Jordan's Prime Minister Resigns After Six Months
Jordan’s Prime Minister Awn al- Khasawneh resigned today, six months after King Abdullah appointed the former judge at the International Court of Justice with a mandate to speed political change in the country.
“His Royal Majesty, King Abdullah II, by royal decree, has accepted the resignation of the government of Awn al-Khasawneh, which was submitted today,” according to a statement on the official Petra news agency.
Khasawneh replaced Marouf Bakhit, a former army general who critics said was slow to implement political and economic changes following protests inspired by a wave of popular uprisings across the Arab world that ousted leaders in Egypt, Yemen, Tunisia and Libya.
Jordan, one of the smallest economies in the Middle East, relies on foreign investment and grants to support its budget and current-account deficits. The government has increased public salaries and subsidies since pro-reform protests broke out.
Confirmation of Khasawneh’s resignation ends confusion following conflicting reports today. His departure was first reported by the Al-Quds Al-Araby newspaper and then swiftly denied in a statement on Petra. That denial was subsequently corrected by the official news agency.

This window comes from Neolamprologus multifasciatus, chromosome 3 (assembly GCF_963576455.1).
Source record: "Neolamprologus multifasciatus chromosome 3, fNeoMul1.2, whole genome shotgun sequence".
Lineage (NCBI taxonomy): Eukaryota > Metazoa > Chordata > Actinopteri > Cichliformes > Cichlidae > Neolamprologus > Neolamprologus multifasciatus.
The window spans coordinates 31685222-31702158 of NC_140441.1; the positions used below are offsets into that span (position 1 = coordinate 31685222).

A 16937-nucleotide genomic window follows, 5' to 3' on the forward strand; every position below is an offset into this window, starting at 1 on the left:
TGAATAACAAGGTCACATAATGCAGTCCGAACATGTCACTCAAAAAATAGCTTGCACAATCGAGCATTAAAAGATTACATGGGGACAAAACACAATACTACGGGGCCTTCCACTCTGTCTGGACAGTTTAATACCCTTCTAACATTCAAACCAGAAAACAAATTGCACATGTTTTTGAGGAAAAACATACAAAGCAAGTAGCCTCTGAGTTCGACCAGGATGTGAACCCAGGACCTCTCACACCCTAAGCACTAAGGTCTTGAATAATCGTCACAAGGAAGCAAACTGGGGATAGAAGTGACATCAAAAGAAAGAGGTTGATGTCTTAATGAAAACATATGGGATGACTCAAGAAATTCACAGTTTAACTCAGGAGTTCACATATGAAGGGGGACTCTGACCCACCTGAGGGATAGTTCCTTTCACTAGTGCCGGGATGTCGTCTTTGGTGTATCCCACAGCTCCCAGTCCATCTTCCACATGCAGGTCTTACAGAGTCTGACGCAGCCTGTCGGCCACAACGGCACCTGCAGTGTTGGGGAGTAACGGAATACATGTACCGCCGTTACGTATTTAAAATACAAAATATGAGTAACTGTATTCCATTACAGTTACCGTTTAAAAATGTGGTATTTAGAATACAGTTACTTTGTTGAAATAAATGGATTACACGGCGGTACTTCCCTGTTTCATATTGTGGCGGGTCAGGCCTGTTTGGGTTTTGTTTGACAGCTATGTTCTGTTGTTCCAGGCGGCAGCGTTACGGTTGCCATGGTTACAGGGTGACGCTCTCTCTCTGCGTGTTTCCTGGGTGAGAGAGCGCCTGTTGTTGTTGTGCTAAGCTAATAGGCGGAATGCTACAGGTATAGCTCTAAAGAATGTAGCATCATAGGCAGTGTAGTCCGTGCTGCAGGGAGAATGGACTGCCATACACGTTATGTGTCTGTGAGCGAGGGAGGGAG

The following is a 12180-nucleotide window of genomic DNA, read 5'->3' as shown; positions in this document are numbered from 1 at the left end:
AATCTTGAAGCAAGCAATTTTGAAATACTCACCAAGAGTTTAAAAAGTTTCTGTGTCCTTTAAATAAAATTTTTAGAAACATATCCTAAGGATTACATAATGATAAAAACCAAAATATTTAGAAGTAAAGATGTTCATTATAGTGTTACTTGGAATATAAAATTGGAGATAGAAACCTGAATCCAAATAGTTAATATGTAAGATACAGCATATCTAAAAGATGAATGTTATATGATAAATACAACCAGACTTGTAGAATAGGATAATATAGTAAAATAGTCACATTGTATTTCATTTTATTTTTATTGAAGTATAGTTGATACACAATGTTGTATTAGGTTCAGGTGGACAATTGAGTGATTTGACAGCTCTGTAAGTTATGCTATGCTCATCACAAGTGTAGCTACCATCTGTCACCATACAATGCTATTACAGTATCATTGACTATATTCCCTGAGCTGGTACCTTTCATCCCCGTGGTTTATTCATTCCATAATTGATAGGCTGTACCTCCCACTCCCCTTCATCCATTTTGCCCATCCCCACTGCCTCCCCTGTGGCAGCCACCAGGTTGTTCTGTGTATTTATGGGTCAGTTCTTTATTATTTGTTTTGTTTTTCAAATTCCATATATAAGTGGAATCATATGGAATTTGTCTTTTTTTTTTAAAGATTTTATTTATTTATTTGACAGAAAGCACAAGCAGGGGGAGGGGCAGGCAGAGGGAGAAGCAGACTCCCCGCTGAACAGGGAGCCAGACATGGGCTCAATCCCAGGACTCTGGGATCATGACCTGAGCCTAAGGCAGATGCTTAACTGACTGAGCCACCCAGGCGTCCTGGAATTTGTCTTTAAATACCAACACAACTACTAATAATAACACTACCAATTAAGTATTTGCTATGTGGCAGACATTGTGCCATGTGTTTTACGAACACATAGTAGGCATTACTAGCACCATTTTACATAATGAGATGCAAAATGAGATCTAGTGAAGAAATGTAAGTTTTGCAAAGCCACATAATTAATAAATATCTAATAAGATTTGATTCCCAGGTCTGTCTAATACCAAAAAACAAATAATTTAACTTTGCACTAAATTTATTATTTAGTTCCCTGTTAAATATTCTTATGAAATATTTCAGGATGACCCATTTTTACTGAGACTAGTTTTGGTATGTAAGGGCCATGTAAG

King Abdullah changed the government twice last year and promised to ease restraints on political parties and allow the formation of governments based on a parliamentary majority, without saying when this could happen.
“Political reform characterizes the current phase in the journey of our beloved Jordan,” Abdullah told the prime minister in his designation letter last year.
Khasawneh is a former chief of the royal court and previously served as a legal adviser to the late King Hussein, father of the current monarch.
Jordan’s opposition, made up largely of Islamist groups that oppose peace with Israel as well as members of the communist party, staged protests last year to demand change and an end to corruption, inspired by the pro-democracy revolts.
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